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Writing can be very hard for a lot of little boys; and there's no reason why they should have to do it so young. Reading comes a lot easier to many children, and they lose nothing at all by learning to read first. I think the best rule of thumb is the child's own desire or lack of it - parents don't need to be making all those decisions for them. Lillian
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#9 of 17 Old 02-02-2007, 04:21 PM
 
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My ds (3.5) has no interest in writing right now, but is super interested in reading and can sound out simple words. I think (like practically everything else) which one they do first depends on the child.
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#10 of 17 Old 02-02-2007, 05:40 PM - Thread Starter
 
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Thanks Mamas, I appreshiate all the diffrent experiences, I think I'll continue to not push but give him the writing exersizes, and maybe dabble in reading to see what he does. It is great to have so many mamas to ask!
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#11 of 17 Old 02-02-2007, 05:58 PM
 
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My dd started reading long before she attempted writing. She has never been motivated to draw or color, or sit and do anything. She is definitely gross motor skills girl. She is 7, and can't write more than two simple sentences without her hand cramping up. We're working on this, but if she had waited to learn to read until after she could write, she would have missed out on the last 2 years or so of reading fun.
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#12 of 17 Old 02-02-2007, 08:41 PM
 
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DD (8) taught herself to read at 5.5. At that time she was also teaching herself how to write some letters, but not many, and definatly not writing any words. So in dd's case, she learned to read before she was writing.

DSteen I think learned how to write before he read, but that was a school based thing, not child led learning.

S(4) has learned a few words and memorized some books, and is teaching himself how to write letters, and today he wrote the word "hook" without seeming to realize he wrote a word he was quite proud of himself when we told him he wrote the word "hook" and it was connected to his picture of a sword fight. :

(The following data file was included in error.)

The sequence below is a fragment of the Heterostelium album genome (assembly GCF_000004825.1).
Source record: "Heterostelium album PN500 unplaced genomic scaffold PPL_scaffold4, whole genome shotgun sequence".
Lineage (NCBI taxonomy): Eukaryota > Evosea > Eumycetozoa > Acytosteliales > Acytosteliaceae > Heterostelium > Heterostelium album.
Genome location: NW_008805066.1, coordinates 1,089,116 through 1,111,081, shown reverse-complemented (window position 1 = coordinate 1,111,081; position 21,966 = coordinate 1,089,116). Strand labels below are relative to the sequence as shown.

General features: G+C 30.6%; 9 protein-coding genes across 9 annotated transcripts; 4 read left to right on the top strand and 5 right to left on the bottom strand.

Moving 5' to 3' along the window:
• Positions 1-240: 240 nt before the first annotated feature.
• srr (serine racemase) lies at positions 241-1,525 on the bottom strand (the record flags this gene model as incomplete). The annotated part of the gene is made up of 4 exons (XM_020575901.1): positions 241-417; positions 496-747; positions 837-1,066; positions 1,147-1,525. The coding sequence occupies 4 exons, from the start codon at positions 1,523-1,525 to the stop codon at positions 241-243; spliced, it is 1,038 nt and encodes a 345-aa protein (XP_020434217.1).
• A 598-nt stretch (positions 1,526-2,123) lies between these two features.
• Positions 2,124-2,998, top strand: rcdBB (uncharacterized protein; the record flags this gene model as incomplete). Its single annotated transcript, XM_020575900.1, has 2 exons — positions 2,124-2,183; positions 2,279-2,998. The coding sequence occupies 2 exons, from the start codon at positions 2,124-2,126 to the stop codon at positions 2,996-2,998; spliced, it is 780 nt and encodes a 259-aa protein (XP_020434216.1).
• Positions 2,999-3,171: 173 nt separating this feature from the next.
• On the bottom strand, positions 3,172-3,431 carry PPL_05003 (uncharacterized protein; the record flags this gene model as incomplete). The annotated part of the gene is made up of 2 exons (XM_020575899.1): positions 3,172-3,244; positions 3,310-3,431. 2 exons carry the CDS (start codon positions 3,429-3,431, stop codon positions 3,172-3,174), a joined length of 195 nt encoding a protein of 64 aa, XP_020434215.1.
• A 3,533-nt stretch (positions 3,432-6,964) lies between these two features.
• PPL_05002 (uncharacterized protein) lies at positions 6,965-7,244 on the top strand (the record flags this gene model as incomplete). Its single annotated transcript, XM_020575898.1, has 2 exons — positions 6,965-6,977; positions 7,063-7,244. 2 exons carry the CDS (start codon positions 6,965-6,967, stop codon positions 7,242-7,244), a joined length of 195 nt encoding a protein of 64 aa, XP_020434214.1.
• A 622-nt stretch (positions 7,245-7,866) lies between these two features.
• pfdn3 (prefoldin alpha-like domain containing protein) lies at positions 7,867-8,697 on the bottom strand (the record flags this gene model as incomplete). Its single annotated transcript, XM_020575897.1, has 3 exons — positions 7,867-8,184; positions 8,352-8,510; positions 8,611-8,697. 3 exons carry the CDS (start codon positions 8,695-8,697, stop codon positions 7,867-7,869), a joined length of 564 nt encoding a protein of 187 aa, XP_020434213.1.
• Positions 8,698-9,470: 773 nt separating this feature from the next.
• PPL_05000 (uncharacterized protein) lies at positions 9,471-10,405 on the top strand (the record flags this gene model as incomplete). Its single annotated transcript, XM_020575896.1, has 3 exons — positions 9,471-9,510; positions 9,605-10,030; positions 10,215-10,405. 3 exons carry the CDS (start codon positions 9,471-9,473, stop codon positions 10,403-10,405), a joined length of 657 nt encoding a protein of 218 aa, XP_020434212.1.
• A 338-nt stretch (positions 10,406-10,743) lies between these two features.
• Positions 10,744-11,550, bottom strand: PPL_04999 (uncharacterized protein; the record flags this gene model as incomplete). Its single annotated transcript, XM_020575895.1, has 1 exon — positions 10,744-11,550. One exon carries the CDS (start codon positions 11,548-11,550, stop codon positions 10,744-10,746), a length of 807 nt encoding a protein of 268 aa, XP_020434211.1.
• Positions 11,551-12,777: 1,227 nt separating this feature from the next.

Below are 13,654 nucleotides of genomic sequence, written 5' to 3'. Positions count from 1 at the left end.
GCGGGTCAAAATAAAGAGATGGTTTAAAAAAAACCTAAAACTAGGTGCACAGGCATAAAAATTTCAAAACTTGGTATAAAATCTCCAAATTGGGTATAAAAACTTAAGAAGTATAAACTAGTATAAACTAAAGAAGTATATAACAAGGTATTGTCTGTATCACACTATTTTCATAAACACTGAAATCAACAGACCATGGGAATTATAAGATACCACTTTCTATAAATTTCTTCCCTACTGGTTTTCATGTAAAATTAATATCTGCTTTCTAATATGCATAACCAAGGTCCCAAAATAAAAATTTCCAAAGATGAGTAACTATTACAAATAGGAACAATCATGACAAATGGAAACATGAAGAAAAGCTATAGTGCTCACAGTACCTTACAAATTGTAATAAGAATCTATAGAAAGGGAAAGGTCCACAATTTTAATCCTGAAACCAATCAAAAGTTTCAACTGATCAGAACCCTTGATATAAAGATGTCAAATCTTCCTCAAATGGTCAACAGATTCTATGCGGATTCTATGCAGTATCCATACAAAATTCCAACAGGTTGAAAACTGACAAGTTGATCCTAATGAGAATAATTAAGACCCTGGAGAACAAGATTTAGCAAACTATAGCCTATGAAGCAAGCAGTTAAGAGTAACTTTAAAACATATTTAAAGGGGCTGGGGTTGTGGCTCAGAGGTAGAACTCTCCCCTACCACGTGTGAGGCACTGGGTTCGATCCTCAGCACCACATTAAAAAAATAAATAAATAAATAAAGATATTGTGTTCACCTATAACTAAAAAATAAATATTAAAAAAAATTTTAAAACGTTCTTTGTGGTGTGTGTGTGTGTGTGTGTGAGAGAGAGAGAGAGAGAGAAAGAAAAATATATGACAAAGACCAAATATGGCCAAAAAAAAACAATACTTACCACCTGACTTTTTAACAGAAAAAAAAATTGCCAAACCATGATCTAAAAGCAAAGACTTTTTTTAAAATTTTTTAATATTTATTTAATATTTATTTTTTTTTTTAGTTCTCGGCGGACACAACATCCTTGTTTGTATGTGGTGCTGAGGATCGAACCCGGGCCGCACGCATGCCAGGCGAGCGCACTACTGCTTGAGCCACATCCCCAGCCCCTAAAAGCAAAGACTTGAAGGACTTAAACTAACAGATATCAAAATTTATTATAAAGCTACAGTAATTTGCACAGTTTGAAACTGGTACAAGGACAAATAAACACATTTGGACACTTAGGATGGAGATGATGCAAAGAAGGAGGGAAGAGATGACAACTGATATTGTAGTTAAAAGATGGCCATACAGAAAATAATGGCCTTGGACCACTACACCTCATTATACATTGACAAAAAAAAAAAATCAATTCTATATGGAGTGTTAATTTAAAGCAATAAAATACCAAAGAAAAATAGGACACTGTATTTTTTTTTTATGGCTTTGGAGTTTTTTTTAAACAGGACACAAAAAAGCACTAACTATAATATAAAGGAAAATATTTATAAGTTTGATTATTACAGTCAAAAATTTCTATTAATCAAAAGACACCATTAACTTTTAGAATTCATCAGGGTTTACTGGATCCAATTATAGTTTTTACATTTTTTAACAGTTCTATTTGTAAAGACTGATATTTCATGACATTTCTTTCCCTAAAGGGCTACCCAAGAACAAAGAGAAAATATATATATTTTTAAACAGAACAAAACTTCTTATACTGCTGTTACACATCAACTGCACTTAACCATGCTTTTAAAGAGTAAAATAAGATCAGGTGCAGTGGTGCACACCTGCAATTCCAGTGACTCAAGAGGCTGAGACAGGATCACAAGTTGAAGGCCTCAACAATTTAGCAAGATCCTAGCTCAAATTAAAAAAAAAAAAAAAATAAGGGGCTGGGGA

In both dd's and ds4, they are being allowed to go at their pace and learn as they go. I didn't /am not trying to teach them to read/write, they are doing it as their on natural progress of learning and doing. I think every child may have their own way and timeframe.

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#13 of 17 Old 02-02-2007, 09:54 PM
 
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My oldest two started writing first. They began to read around ages 5 1/2-6. I think as long as they can recognize letters that either one could come first.

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#14 of 17 Old 02-02-2007, 11:47 PM
 
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I have one of each.

My oldest started reading early and even now (he is 7) only writes when I make him copy a sentance or compose a narration.

My middle is 5 1/2 and can't read, not even reconizing letters, but writes and composes all day. He copies words and letters from everything, and makes up songs and poems for me to write and him to copy. He loves making birthday cards for everyone, something my oldest would find torture, but M. "gets to do"
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#15 of 17 Old 02-03-2007, 12:05 AM
 
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Dd learned to read first. I'm a bit confused by how someone could learn to write before learning to read. How would they know what to write?
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#16 of 17 Old 02-03-2007, 12:06 AM
 
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I think they are two different skills not necessarily dependant on each other.

Many children learn to read first then write.
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#17 of 17 Old 02-03-2007, 12:32 AM
 
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Quote:
Originally Posted by Brigianna View Post
Dd learned to read first. I'm a bit confused by how someone could learn to write before learning to read. How would they know what to write?
My oldest copied words from picture books and asked me to spell things for him. He even wrote notes, but he could not read the notes (I had to dictate letters). He did have few sight words that he could write but they were common sight words for little ones (e.g. zoo). But really, writing words was kind of like drawing for him. It even looked like a drawing. If he wrote "truck", he didn't know how those sounds worked in that context to apply it to a new word (e.g. duck). He didn't make that logical connection until almost two years later.

When I think about the variables involved that made him favor writing over reading, I think of his visual-spatial learning style, fine motor development and a knack for drawing. My niece read before she wrote and she just has a completely different learning style and personality.